Old Cookie Laws? The OFT Looks At The Consumer Protection Implications of Behavioural Data Again

The Office of Fair Trading (OFT), the government's consumer protection watchdog in the UK, has issued a call for information on cookie-derived behavioural data and its effect on online markets including pricing.

The OFT’s move follows a number of media investigations into behavioural data, and similar technical data (such as device and operating system information) gleaned from devices when a user browses the internet, and its use in influencing a user’s experience, in particular the price and type of goods and services presented to that user.

The OFT are building on their 2010 report on Online Targeting of Advertising and Prices, which was backed by a detailed consumer survey. At that point in time the OFT adopted a watching brief and encouraged self-regulation, for example through adoption of guidelines issued by the Internet Advertising Bureau (IAB).

The OFT are revisiting the position in part due to the rapid march of technology.

Their key priority is to “develop trust in online markets”, adding further weight to this ever-prevalent theme in privacy compliance. They aim to do so through working with industry and other regulators (including the US Federal Trade Commission) to develop and increase best practices, increase self-regulation, but also take enforcement action where necessary regarding potential breaches of consumer law.

They will be specifically looking at:

  • Whether consumers have enough control over data being shared and sold between organisations.
  • Whether firms have it clear in their own minds as to what data they need to provide goods and services, and whether they are acquiring additional data simply to pass on to others.
  • Any areas where consumer detriment may result (in particular price hikes).
  • Making recommendations to the Information Commissioner’s Office (ICO) regarding changes in data protection and privacy laws.

Their stated intention is not to pick on loyalty schemes in particular, although they are in scope. The OFT recognise that these are widespread, accepted by consumers, and generally well-understood.

So what consumer protection laws might be relevant?

In the OFT’s 2010 review, they focussed on the Consumer Protection from Unfair Trading Regulations 2008 (CPRs). The CPR's prohibit unfair commercial practices which distort consumer transactional decisions.

Put broadly, absent full transparency around behaviourally-driven pricing and behaviourally-driven selection of products/ services, in the OFT’s view the CPRs could be breached if an average consumer was influenced to make a different transactional decision (such as to use one website over another).

To illustrate this point, the OFT highlighted the following scenarios as potentially giving rise to a breach:

  • A failure to comply with the new cookie laws and be transparent about how cookies are used;
  • Any false or misleading statement around the use and purpose of cookies/similar tracking technologies and/or related behavioural data, including in pricing and product/ service selection;
  • Any failure to provide such information if it is needed to make an informed choice about use of a site, or if that information was provided late or in a hidden, ambiguous, or unintelligible manner.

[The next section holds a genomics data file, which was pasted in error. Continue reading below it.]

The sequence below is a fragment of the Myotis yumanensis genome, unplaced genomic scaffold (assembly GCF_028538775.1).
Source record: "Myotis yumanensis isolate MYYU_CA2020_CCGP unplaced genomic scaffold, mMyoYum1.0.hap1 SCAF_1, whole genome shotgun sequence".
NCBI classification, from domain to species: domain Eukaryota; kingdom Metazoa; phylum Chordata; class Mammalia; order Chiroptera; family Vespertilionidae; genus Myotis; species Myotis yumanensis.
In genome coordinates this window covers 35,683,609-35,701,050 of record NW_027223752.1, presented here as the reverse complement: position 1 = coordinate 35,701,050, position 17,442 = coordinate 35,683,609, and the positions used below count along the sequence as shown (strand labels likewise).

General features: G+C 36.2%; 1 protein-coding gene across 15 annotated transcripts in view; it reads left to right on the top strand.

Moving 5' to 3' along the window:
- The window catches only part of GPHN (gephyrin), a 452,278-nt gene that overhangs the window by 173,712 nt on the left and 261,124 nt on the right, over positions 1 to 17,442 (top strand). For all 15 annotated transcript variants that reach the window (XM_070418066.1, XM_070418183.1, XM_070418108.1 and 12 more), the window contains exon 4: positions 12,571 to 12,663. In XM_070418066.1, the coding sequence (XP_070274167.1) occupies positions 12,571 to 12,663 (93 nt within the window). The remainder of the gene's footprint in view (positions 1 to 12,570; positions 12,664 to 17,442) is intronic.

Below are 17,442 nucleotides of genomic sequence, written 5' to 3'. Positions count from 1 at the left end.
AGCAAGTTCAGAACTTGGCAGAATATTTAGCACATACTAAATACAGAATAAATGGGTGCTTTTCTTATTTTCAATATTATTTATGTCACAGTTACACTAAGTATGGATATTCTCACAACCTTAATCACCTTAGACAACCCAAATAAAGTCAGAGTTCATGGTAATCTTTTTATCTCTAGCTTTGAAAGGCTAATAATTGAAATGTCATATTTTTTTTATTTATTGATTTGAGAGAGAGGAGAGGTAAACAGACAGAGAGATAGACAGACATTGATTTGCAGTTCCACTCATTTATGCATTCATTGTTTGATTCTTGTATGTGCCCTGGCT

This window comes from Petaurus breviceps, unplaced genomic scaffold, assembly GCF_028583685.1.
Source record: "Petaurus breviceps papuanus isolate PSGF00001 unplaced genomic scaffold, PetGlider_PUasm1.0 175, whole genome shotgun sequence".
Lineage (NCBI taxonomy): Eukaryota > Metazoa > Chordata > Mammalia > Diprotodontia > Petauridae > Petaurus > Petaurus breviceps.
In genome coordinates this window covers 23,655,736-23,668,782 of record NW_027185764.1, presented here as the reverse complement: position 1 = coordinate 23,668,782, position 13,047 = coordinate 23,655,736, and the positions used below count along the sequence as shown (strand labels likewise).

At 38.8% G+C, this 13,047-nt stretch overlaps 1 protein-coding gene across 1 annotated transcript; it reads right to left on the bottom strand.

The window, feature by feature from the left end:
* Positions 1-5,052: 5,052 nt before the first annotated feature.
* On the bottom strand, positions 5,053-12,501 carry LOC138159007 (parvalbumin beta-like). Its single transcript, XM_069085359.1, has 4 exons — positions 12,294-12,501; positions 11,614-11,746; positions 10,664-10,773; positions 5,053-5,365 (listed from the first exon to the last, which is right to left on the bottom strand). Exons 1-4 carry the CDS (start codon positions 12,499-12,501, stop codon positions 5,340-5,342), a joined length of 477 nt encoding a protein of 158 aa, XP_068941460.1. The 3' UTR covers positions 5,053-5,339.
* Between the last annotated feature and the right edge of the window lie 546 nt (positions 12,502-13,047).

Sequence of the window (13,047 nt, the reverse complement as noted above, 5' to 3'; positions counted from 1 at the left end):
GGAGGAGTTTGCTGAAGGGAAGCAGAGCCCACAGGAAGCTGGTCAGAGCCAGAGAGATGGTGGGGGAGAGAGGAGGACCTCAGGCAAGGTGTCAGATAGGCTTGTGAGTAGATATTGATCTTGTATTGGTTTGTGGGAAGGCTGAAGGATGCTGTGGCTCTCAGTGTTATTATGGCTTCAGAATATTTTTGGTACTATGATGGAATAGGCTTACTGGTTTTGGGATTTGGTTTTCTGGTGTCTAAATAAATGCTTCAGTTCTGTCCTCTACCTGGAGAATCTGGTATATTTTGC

• Aggressive practices such as use of alternative technologies to get around the implications of the new cookie laws (absent appropriate information being provided to the consumer to enable them to make an informed choice).

The CPRs create various criminal sanctions, some of which apply on a strict liability basis, so are not to be treated lightly; however, the key factor is whether an average consumer would actually be influenced by the practices described above. This question is not easy to answer. The OFT collated a lot of information in relation to its 2010 report which in part supported the proposition that consumers would be influenced. This position runs contrary to the prevailing attitude within most organisations we work with though, that consumers don't take heed of the notices and information being given to them, and carry on to use a site regardless.

The OFT's view on data protection and privacy?

Although outside of their official remit, In issuing their call for information, the OFT have added further support to the requirements set out in Principle 1 of the Data Protection Act 1998, and the new cookie laws that came into force earlier this year – in essence that organisations have to be transparent about each purpose for which cookies, and the personal data they drive, are used, including pricing and product targeting.

In talking about the scope of data being collected, the OFT are also adding weight to Principle 3 of the DPA, which requires personal data, when collected, to be proportionate to its intended use.

Where does this call for information leave us?

Overall, we appear to be witnessing a convergence in regulatory concern and action around common privacy themes.

The full implications of this trend remain to be seen, but one thing appears certain: organisations will have to be increasingly diligent in their privacy-compliance practices in the future if they are avoid regulatory censure and related harm to their reputation in the eyes of their customers.

We await the results of the call for information (due in Spring 2013) with interest.

This information is intended as a general discussion surrounding the topics covered and is for guidance purposes only. It does not constitute legal advice and should not be regarded as a substitute for taking legal advice. DWF is not responsible for any activity undertaken based on this information.